By Lindsay Field Penticuff
Since its inception 10 years ago, the Literacy Week Program has supported more than 135,000 students in schools across Cobb, Paulding, Cherokee, Bartow, and Fulton counties. Launched by Cobb EMC in 2010 and followed by Gas South in 2015 as a co-sponsor, Literacy Week was created to encourage students’ love of reading and creative writing.
“The program supports the efforts of the schools, and the author and illustrator visits bring real-world examples to the classroom. Literacy Week inspires imagination and promotes lifelong reading habits,” explains Mark Justice, director of education and community relations at Cobb EMC. “Reading is one of the most important components of a successful education, and literacy supports successful STEM [science, technology, engineering and mathematics] education.”
Literacy Week was started with New York Times Best Selling Author and Illustrator Brian Lies visiting just three schools. Justice says the response to Lies’ visits was so positive that Cobb EMC decided to make Literacy Week an annual event. Today, the program impacts students in 30 to 46 schools across five metro Atlanta counties. It is offered to students in kindergarten through 12th grade, and starting this year it also will be offered to college students.
The number of authors who participate changes each year, but they are expecting 12 authors to share their books and illustrations the last week in October during this year’s Literacy Week. “Literacy Week is more than inviting an author into a school to read one of their books,” Justice adds. “Instead, it is a focused time for students to be inspired to love reading and writing. Students learn about the process of writing and editing. A few of our authors are also illustrators. The students get to see live demonstrations and learn tips about how to draw.”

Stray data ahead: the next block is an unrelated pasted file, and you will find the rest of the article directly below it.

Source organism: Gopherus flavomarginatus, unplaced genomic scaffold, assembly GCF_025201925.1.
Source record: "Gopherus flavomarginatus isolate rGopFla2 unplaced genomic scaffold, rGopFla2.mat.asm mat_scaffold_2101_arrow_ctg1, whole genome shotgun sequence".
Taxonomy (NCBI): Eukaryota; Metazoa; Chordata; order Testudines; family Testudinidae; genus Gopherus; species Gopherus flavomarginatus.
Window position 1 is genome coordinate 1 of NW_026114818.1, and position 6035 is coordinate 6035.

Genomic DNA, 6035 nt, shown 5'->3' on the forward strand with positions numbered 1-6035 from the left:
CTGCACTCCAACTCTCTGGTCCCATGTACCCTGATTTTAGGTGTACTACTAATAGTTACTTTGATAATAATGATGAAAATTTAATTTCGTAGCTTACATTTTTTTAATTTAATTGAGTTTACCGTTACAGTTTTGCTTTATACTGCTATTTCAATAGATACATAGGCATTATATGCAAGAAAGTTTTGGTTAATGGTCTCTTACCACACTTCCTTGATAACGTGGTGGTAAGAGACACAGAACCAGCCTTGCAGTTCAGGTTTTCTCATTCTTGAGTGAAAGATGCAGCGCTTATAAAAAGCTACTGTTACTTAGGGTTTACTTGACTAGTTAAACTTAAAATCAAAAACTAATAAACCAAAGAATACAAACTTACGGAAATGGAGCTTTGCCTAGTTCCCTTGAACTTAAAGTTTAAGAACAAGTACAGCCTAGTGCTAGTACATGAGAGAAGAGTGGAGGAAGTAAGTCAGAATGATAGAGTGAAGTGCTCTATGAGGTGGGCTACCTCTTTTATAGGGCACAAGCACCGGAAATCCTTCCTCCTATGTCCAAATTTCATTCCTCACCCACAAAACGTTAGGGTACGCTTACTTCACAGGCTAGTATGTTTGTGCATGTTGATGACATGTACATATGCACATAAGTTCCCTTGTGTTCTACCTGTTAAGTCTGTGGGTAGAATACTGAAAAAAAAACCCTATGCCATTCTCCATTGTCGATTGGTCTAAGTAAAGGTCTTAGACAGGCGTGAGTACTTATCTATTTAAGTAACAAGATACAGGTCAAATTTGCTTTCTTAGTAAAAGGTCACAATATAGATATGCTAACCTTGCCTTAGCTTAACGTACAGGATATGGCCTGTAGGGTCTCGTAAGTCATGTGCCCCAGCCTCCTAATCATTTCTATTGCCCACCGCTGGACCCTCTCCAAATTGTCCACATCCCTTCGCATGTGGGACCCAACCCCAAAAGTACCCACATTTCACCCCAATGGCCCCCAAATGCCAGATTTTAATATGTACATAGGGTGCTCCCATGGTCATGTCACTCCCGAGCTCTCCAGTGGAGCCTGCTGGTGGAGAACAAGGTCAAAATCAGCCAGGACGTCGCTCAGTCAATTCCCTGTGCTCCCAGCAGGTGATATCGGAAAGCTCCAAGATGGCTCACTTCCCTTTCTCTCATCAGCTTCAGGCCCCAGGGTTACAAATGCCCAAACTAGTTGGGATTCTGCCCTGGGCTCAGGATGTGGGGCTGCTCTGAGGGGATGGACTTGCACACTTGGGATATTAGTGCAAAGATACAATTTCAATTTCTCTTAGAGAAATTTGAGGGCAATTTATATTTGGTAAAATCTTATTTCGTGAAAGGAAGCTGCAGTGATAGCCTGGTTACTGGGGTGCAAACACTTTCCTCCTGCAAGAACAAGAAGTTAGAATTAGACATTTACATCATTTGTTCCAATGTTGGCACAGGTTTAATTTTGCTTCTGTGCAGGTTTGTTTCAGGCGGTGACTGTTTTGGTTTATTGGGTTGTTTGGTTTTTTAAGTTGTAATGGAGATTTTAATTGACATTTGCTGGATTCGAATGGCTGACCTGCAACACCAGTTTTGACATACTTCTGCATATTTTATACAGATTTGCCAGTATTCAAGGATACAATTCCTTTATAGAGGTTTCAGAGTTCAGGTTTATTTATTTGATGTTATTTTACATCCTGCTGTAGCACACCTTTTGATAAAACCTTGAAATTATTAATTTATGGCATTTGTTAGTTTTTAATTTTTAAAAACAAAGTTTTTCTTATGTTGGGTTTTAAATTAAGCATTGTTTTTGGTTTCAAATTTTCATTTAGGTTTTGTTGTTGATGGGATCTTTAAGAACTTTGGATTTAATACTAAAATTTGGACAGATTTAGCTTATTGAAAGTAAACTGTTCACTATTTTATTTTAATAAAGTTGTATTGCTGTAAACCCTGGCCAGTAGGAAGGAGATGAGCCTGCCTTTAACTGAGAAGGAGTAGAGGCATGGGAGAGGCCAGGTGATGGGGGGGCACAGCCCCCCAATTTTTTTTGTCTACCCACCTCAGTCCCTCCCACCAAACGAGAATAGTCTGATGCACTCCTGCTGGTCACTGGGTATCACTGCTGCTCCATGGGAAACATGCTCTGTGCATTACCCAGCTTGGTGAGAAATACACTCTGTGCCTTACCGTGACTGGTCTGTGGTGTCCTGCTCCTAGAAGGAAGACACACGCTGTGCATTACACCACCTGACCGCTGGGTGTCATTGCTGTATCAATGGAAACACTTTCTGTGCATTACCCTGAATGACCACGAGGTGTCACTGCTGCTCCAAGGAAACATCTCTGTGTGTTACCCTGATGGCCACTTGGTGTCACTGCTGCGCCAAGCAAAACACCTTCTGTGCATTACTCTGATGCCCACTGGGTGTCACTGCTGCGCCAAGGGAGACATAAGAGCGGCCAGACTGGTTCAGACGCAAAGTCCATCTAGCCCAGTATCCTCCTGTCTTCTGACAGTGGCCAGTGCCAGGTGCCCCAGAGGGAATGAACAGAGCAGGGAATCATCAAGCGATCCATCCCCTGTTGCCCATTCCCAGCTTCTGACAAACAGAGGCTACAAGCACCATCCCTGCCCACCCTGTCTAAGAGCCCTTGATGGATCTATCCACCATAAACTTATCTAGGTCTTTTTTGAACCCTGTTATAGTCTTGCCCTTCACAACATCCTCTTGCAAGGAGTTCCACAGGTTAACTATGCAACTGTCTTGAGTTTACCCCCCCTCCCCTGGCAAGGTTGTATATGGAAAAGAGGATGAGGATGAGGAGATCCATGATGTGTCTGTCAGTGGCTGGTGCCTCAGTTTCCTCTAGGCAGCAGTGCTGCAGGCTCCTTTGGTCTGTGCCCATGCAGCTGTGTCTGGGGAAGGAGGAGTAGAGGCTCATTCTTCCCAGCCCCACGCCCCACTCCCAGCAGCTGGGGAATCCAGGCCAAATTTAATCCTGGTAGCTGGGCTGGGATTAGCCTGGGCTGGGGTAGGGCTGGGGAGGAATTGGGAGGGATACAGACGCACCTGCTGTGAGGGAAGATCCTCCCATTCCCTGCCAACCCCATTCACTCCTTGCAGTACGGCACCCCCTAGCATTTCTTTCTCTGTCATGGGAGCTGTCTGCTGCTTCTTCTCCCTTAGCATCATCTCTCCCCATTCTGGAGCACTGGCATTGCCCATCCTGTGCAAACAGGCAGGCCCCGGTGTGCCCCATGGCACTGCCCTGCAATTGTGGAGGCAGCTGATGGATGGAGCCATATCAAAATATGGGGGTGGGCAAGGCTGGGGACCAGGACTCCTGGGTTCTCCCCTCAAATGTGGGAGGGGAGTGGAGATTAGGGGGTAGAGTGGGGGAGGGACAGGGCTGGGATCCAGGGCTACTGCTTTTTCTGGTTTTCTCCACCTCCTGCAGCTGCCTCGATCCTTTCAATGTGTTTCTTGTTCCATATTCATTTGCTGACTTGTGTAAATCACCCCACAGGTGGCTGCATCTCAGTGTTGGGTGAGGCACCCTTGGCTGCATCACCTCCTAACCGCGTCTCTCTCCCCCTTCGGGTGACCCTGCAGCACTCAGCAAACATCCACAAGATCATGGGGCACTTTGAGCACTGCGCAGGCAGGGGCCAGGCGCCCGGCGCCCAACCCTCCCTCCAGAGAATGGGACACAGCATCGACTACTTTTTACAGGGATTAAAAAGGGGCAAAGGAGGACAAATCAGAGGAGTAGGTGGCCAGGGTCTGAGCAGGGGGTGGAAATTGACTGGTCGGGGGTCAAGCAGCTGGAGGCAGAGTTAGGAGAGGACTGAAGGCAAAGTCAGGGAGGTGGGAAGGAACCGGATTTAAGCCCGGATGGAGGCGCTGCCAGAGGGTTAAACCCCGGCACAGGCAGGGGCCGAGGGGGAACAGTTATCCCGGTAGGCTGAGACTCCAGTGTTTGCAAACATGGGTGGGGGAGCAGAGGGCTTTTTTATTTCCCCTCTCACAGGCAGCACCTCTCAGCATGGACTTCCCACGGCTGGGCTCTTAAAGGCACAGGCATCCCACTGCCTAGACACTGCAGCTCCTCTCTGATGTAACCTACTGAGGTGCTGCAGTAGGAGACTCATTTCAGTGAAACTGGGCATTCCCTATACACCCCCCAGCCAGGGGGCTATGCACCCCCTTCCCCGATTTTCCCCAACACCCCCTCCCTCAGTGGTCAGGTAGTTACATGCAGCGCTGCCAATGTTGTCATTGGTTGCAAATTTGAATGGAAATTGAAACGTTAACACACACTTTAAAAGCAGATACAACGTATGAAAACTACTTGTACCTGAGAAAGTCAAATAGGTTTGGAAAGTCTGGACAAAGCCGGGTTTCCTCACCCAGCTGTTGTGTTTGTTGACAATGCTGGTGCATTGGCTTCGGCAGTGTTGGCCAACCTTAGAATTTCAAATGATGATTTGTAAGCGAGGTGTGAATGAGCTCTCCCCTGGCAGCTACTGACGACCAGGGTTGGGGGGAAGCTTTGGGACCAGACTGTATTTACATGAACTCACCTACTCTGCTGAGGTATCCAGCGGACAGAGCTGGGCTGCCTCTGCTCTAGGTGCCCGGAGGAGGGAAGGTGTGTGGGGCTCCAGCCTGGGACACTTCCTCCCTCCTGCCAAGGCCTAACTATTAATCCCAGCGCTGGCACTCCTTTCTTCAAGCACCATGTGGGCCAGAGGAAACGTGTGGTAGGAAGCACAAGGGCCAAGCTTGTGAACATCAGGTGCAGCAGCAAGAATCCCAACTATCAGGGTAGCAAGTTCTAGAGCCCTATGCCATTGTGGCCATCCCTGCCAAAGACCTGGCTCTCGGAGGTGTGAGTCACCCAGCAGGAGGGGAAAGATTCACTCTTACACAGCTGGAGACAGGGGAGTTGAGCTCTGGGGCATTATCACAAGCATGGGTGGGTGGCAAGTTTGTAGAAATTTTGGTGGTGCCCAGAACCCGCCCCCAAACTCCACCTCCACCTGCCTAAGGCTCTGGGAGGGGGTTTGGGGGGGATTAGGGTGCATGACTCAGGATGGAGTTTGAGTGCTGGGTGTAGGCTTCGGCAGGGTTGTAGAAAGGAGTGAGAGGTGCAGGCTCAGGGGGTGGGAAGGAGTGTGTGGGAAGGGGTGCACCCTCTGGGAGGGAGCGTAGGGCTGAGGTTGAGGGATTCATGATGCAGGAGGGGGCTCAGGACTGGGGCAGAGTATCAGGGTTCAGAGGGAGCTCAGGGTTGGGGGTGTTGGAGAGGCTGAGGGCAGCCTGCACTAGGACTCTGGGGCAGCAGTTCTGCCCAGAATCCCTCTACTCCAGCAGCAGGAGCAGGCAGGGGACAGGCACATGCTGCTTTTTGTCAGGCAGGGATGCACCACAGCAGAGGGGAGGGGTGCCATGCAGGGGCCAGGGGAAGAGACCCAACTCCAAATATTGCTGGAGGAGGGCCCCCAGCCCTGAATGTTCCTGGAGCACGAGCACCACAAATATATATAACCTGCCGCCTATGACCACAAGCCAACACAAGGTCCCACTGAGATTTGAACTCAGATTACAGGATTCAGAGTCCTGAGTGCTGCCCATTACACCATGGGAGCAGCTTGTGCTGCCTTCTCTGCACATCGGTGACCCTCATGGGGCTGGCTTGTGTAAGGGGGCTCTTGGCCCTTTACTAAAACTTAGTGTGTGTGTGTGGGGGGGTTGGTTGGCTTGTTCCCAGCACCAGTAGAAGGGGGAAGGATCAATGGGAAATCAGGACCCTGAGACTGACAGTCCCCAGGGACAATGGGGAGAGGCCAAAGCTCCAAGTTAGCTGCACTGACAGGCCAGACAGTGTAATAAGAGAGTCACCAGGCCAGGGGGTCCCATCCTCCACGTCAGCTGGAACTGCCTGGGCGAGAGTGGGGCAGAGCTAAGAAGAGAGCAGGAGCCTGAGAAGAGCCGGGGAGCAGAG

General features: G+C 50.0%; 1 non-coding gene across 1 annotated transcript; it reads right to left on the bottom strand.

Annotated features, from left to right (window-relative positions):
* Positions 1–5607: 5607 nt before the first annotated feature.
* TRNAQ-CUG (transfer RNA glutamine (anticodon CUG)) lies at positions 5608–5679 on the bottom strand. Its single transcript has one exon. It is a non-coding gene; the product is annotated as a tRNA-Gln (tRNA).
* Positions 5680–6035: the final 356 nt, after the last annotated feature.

Justice adds that Literacy Week has become one of their most popular school programs and is one of Cobb EMC’s most important community efforts for education. “It is also probably the most demanding week of the school year for us, but we love every minute.”
Impacting the community at large
Gas South’s involvement in Literacy Week goes back to the company’s annual commitment of returning 5 percent of its profits back to the community, specifically to children in need in three areas: basic needs, education, and illness and disability.
“Cobb EMC has a strong education component to their community giving, so we thought co-sponsoring Literacy Week would be a great avenue to collaborate on,” shares Carley Stephens, community affairs program manager at Gas South, adding that this year alone, Gas South will be giving more than $1.2 million back to the community.